Zdenek Stangl wrote:
With all due respect, Im still not sure what good is the encrypted
connection for DC. I was out for longer time. Are there any troubles
with anti-pirate organizations?
Well, yes. As well as new EU laws (which my country is pushing for,
which is embarassing). But the most important is the privacy for users.
I think it's fair to implement encryption as a basic privacy model for
people no matter protocol. Big brother is getting paranoid.
Jacek Sieka wrote:
Well, this has crossed my mind a few times, I actually downloaded a
few ssl libs the other day to have a look around...
In any case, while being a good (verbose) initiative, there are some
technical flaws, like:
1) Reinventing a secure handshake - dangerous, it took the ssl folks 3
versions, and hopefully they knew more than us about this stuff...
Well yes, and they depend on third-party organizations like Verisign. If
you site is verisign:ed then you are to be trusted... Maybe we should
beg users to pay tenths of dollars for a signed certificate ;)
But I agree, handshaking is critical.
2) No perfect forward secrecy - lose the key to someone and any
recorded data can be decrypted (authorities spring to mind)
Lose how? The symmetric keys are temporary for each session/connection,
and never stored. How the assymetric keys are locally stored, can be
made safe quite easily. However, this problem occurs to any program
implementing asymmetric ciphers. In Unix you depend on filesystem rights
for the private keys etc.
3) No algorithm negotiation - locked to one algorithm pair, and
algorithms tend to lose credibility over the years
Today you can "choose" from a set of symmetric keys (in SSL). But AES is
by far the best one afaik. I don't know of inheriting the entire ssl set
of ciphers are good, would anyone ever want to use DES/3DES? It's both
much slower and more insecure than AES. The same with all fishes
(blowfish, twofish etc). Surely one would like Some sort of negotation
though, I fully agree on that.
4) No separation between adc and encryption (what's that cid etc doing
in the initial negotiation?)
The CID is there because we poor P2P users have a tendancy of switching
IP numbers very frequently, and CID is used for storing public keys,
just like SSH does. It's not at all necessary, but efficient and
slightly increases security. So they say ;)
5) Still identifyable as ADC with all the packetfilter problems that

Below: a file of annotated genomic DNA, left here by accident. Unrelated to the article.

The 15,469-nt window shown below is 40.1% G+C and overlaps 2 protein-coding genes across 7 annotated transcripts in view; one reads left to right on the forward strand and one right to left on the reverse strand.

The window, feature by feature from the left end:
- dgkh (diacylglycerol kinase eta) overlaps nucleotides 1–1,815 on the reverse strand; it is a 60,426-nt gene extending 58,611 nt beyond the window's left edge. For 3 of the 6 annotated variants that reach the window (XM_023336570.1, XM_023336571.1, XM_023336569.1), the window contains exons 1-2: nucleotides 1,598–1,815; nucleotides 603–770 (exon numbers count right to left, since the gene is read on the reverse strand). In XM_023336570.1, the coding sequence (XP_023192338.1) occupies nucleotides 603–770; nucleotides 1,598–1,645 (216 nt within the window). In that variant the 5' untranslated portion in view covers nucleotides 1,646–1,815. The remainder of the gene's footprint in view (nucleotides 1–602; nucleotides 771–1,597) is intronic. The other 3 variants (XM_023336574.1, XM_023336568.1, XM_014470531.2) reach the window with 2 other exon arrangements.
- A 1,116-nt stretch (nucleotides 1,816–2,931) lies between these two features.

What packetfilter problems? Sure it's identifyable unless one uses a
common cipher-handshake such as ssl/tls gives you. I don't have an
opinion on whether this is an issue or not... Unless 'they' can read the
traffic, do we care if they know what it's for? Maybe.
6) Server speaks first - in general the server shouldn't waste
resources sending data until the client has made an effort
This was inteded so that hubs send their public key. Therefor one should
at least trust a hub's key. Also this makes the client responsible for
generating the symmetric keys. Not that this is much of a burden, but
Surely clients could go off first, by requesting the key, maybe by
sending a TTH of the stored key (if they have one), and only if it
differs hubs send their new key.
7) On a more philosofical note - who is this encryption targeted
against? ISP listening in? hub listening in? neighbour on the same
subnet listening in? As I read it there's one encrpytion layer between
hub and client and then another one in that between clients when
speaking through the hub...those are two completely separate use-cases
and should thus imho be covered in separate extensions - if encrypted
c-c messages through the hubs should be supported at all...
This is very interesting. Developing a fully waterproof solution is not
feasible. Personally i think ISP's and authorities in general are the
target of the reason for privacy.
About encrypted c-c, well, isn't this the reason for the FourCC? Hubs
shouldn't care what clients send to each other, it should only broadcast
B's, broadcast to actives by A's etc...? Then clients should have the
possibility of sending what lookes like junk to each other, but that is
encrypted traffic. This is probably only a client issue anyway.
8) No authentication - vulnerable to the good ole' man in the middle
Yes, you're welcome to setup an own certificate authority if you like ;)
This is actually possible. Having like the hublist-servers to be
authentication servers is a possibility. It would look like a one way
kerberos sollution, by depending on a third part. It makes sense, but
*trying to express myself as if I were a hub developer*
9) I can probably thing of more - these were just the first things
that sprung to mind...
Well, I'm satisified that you looked into it.
Instead I was just about to do something a lot more simple with dc++
and adchpp; SSL tunneling for both c-c and c-h connections, solves all
those issues above. there are a few details to be considered though,
mainly regarding key distribution, i e should the hub sign keys of its
users (probably not) or should all keys that can be verified by
querying the user for their hash with a d message be seen as valid?
One potential issue is that we can't up-negotiate the protocol to
encrypted mode if we want to make it http-lookalike - which means that
the server must either have a unique port open or use some ugly
heurestics (or perhaps best - support only encrypted connections)...
Only support encrypted connections is by far the easiest way. Tunneling
ssl, by that you mean to for example implement the openssl's ssl part,
and not only its ciphers? To actually let the library handle the
connections? Well, it's a possibility. I personally just dislike the so
called 'certificates' that are being generated. I'm not sure they fit a
p2p system. They depend on dns names and so on iirc...